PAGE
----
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Employee ownership and employee shareholder status – reasons to be cheerful, part 2

I continue to take a positive approach to employee shareholder status and believe the measure has some incidental benefits for employee ownership (as defined in the Nuttall Review), as explained I continue to take a positive approach to employee shareholder status and believe the measure has some incidental benefits for employee ownership (as defined in the Nuttall Review), as explained in Employee ownership and employee shareholder status – reasons to be cheerful?. In particular, the employee shareholder status controversy has helped attract much needed attention towards employee ownership, and so raise awareness of employee ownership.

There have been two recent conflicting developments.

As Mark Gearing reported on Budget Day, the Chancellor confirmed that the first £2,000 worth of shares received in exchange for employee shareholder status will be free of income tax and NICs (Employee shareholders get further tax break).

But later that day the employee shareholder status clause (clause 27 in the Growth and Infrastructure Bill) was debated in the House of Lords. At 5.34pm Lord Pannick asked "Since the Government ha[s] declined to listen, it is time for noble Lords to put Clause 27 out of its misery. I wish to test the opinion of the House...". This resulted in a successful motion to remove clause 27.  The Employee Ownership Association immediately welcomed the Lords defeat of the "rights for shares" proposal.

Whether or not employee shareholder status is eventually enacted, it is helpful that its introduction is deferred until Autumn 2013. This gives a few months to focus on implementation of the Nuttall Review's recommendations on employee ownership, hopefully free from the continuing confusion between employee ownership and employee shareholder status. In the House of Lords debate, Lord Adonis made the distinction clear: "I have emphasised that we on this side strongly support wider [employee ownership], and we backed proposals to that effect in the Nuttall report published only eight months ago. However, that is entirely different from trading shares for basic rights..." Some commentators manage the distinction well - see for example Employee owners to receive CGT relief  but most struggle.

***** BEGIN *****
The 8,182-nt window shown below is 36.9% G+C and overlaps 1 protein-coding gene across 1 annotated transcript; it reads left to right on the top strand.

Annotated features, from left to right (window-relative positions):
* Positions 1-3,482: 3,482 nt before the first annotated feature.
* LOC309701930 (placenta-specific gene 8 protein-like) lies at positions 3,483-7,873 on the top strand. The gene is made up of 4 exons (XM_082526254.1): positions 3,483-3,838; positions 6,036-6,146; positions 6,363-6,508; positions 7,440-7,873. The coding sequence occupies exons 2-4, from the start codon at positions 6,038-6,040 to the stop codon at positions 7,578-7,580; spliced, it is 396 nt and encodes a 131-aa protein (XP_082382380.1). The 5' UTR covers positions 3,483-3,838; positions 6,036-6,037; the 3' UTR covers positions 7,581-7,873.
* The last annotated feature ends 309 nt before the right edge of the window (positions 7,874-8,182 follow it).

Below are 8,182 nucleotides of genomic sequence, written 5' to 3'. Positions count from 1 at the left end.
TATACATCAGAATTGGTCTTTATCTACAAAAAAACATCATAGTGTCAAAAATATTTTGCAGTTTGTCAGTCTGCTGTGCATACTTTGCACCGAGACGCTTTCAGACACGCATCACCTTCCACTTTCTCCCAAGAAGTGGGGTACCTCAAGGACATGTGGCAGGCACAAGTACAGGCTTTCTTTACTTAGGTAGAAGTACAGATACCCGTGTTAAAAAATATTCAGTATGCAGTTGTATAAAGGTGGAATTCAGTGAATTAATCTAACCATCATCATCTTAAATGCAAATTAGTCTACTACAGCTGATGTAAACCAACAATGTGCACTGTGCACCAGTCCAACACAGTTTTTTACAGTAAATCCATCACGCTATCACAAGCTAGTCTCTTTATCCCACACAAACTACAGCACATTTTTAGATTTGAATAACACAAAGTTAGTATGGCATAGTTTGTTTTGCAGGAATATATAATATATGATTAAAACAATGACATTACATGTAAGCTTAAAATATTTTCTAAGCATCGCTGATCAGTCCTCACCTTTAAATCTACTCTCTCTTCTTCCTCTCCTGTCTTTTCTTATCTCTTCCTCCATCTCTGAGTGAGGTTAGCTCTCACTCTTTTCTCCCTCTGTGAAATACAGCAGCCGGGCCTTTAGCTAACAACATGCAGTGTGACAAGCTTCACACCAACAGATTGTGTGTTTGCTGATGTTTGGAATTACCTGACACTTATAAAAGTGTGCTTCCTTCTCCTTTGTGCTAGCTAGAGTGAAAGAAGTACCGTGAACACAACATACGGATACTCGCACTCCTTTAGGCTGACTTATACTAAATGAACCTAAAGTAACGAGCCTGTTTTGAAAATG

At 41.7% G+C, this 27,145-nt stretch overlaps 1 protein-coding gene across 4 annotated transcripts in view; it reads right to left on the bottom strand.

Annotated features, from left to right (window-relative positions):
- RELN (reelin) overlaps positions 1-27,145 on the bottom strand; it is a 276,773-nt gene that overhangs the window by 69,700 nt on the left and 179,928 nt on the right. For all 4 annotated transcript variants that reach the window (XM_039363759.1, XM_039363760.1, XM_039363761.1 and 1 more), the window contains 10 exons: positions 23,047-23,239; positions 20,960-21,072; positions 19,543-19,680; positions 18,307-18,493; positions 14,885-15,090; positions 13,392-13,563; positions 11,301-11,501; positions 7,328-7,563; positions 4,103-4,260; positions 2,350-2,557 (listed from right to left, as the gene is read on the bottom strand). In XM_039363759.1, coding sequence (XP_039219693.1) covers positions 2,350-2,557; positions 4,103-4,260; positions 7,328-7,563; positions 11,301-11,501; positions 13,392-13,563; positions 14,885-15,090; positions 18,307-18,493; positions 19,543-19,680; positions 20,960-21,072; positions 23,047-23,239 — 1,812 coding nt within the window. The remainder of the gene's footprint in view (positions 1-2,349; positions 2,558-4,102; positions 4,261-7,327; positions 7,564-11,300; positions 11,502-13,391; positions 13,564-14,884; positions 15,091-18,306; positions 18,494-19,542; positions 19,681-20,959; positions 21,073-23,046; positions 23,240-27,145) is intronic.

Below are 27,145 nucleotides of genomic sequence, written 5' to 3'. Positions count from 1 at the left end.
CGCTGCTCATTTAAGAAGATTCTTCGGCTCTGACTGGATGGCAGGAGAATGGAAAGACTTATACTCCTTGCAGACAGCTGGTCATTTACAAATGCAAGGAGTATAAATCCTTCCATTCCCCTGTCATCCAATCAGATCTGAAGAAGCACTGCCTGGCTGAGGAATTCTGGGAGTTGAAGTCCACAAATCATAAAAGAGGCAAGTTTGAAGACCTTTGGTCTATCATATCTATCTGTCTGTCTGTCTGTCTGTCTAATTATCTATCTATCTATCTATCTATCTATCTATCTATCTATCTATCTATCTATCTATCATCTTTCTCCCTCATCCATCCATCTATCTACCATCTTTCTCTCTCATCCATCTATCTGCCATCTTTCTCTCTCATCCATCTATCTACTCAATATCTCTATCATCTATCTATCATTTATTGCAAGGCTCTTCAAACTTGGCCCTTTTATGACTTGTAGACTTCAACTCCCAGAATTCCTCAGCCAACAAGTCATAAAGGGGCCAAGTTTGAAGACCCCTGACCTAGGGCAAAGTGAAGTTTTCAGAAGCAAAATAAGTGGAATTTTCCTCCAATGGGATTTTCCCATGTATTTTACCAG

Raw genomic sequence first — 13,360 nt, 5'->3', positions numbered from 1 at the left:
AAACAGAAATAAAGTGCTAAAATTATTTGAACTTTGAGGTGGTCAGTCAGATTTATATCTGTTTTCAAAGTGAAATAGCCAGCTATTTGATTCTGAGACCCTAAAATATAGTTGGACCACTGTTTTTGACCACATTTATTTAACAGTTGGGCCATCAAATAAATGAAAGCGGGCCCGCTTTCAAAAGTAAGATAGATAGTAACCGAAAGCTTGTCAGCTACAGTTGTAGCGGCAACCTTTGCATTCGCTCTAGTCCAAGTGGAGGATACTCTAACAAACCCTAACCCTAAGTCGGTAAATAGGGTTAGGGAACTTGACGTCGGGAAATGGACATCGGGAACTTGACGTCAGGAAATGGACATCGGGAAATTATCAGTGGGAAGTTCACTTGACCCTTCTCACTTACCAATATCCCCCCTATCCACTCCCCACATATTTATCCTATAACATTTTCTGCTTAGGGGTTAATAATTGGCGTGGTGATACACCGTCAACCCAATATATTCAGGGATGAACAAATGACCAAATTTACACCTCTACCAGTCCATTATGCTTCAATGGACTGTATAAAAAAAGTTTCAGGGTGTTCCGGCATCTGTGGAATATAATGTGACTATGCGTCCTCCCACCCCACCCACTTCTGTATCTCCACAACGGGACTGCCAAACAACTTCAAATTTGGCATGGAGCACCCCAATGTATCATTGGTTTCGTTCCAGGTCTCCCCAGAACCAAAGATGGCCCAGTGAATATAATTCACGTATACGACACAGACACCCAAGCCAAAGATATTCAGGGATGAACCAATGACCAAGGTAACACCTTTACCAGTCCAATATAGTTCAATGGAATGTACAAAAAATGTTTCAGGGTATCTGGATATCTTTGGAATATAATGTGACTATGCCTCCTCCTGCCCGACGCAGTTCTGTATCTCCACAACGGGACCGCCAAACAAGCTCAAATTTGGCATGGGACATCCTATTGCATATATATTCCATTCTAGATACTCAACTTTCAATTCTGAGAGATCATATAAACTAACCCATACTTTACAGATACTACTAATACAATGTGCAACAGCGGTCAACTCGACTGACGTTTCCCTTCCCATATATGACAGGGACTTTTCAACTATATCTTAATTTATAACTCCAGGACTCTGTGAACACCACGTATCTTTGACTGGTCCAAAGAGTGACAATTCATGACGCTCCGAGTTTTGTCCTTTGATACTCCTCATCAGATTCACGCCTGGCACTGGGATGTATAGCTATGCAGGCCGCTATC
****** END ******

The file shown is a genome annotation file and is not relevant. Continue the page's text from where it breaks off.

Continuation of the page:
The Deputy Prime Minister Nick Clegg delivered the Robert Oakeshott Memorial Lecture on 27 March 2013. He took the opportunity to outline the progress the Government has made on employee ownership since the Nuttall Review was published in July 2012. The speech also provided an opportunity for a question on employee shareholder status. In reply, Nick Clegg, as reported in the Press, said:

""I think the shares for rights thing is a very niche measure which I guess would only be taken up by start ups or entrepreneurs. There is a debate going on in Parliament and we have made a commitment to see that delivered. It was part of a package thrashed out in the coalition Government alongside the business bank."

He emphasised that employee shareholder status "should be seen as very separate both in terms of content but also in terms of scale [from employee ownership]".

This clear explanation from the Deputy Prime Minister will hopefully help ensure that all further debate makes a clear distinction between employee shareholder status and the Government's vision for employee ownership in the UK.

 

 

 

 

 

 

 

 

 

 

 

 

 

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